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La Conner, Anacortes, and a host of golden daffodils

March 30, 2008
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We made a sentimental journey to La Conner and Anacortes Saturday. Our last visit was in 2002, also a sentimental journey. Our first visit was in 1993, when we knew we’d be moving to Puget Sound. I was about to finish law school as a visiting student at the University of Puget Sound in Tacoma, but we weren’t sure we wanted to live in Tacoma. Coming from Montana, we thought the 110 miles from Anacortes to Tacoma could be a viable commute–that sort of distance would be thinkable in Montana for one school year. Fortunately, we got a hot tip about Puget Sound corridor traffic and moved to Tacoma. But we looked over Anacortes and found it enchanting, and have returned twice to take in the San Juan Island views and lunch at the Calico Cupboard. It would never do as a commute, but it makes an inspiring road trip.

La Conner, named by John S. Conner for his wife, Louise Anne, was originally a trading post straddling the Swinomish Slough. The town has picked up the growing regional habit of having a quintessentially cute downtown that survives by gouging those with ten bucks for a bowl of soup and a chunk of bread, and the incredibly good fortune of having found a spot to park their car. Antiques, gifts, a marina, and the slough for some reason attract crowds of bad-weather devotees, even before tulip bloom. The tulip festival officially begins next week, but the buds appear to be shooting for a fashionably late arrival.

After our Calico Cupboard lunch and a walk around the unbearably cute downtown, we drove about 15 miles northwest and over the bridge across the Swinomish Channel to Anacortes. Like La Conner, Anacortes was also named for a developer’s wife, but her maiden name was Anna Curtis; Amos Bowden aspired to a Spanish motif for his town, located on the Strait of San Juan de Fuca, on the tip of Fidalgo Island.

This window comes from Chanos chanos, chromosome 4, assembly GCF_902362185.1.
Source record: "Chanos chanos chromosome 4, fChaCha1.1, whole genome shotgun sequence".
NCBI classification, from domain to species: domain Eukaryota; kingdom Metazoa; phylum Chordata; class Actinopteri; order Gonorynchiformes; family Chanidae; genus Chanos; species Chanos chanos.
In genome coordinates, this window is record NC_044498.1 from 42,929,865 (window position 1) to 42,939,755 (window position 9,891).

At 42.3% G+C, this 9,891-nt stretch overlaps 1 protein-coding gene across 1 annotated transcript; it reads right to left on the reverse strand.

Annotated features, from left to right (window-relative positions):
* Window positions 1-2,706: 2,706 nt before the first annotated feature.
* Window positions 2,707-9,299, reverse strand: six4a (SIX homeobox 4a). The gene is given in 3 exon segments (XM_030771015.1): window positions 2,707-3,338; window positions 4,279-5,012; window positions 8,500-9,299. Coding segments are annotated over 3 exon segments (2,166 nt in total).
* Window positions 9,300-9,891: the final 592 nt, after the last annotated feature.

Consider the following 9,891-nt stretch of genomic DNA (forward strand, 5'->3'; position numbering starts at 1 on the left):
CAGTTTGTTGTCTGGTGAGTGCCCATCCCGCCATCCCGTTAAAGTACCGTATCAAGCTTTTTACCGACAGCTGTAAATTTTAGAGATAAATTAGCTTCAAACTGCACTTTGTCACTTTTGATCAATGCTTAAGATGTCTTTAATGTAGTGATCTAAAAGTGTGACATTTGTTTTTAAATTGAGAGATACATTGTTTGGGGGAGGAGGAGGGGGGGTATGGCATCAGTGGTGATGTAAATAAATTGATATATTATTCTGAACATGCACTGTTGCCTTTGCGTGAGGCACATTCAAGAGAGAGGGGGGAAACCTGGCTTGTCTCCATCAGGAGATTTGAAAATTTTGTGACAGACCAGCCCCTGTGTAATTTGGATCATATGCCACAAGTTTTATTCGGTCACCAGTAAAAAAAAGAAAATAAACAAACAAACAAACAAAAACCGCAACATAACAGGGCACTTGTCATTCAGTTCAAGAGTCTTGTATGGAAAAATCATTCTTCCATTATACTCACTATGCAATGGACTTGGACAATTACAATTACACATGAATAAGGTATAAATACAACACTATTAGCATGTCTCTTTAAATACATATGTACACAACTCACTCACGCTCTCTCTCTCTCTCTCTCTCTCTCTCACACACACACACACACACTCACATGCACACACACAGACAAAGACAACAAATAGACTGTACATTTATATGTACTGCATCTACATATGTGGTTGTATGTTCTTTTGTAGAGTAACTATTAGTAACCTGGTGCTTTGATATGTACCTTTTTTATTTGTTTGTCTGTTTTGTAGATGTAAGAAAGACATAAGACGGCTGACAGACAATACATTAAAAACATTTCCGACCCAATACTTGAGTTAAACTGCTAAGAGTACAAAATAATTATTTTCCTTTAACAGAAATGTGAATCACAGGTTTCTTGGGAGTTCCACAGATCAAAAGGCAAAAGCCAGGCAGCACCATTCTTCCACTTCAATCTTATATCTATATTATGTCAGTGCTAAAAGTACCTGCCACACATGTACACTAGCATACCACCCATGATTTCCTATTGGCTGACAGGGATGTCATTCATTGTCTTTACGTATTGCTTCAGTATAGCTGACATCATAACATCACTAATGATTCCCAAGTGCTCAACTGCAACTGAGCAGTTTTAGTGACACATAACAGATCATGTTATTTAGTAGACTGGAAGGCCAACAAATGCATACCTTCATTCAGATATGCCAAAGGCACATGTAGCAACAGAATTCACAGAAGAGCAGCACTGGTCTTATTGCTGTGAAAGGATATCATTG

Unlike La Conner, Anacortes declines the cute downtown motif. It’s a practical town, dedicated to fishing and port activities. The highlight is Washington Park and spectacular views, especially with hovering rain clouds, of the San Juans. Vic and I remember the avuncular realtor, Harry Ota, who showed us a house there 15 years ago. He pointed to a beach about 150 feet down the ravine at the edge of the property, swinging his arms to express the vastness of our potential good fortune. “It’s all right here!” he exclaimed, his face beaming. The clams in the sand were right there, 150 inaccessible feet down. But alas, Anacortes wasn’t to be our home town anyway.

The 110 miles from Tacoma flew by Saturday in about 2-1/2 hours, as I knitted a few inches on two socks in turn. The last half hour is beautiful farm country. We’re always thrilled to see businesses still dedicated to the sale of tractors and farm equipment. It gives us hope that America hasn’t given up on a most precious and essential legacy and responsibility. Peppermint, berries, and onions are tended and ready for their season, and fields of daffodils bloom bright gold, brilliant even under rain clouds.

Skagit County’s host of golden daffodils would surely have brought bliss to Wordsworth’s vacant or pensive mood.

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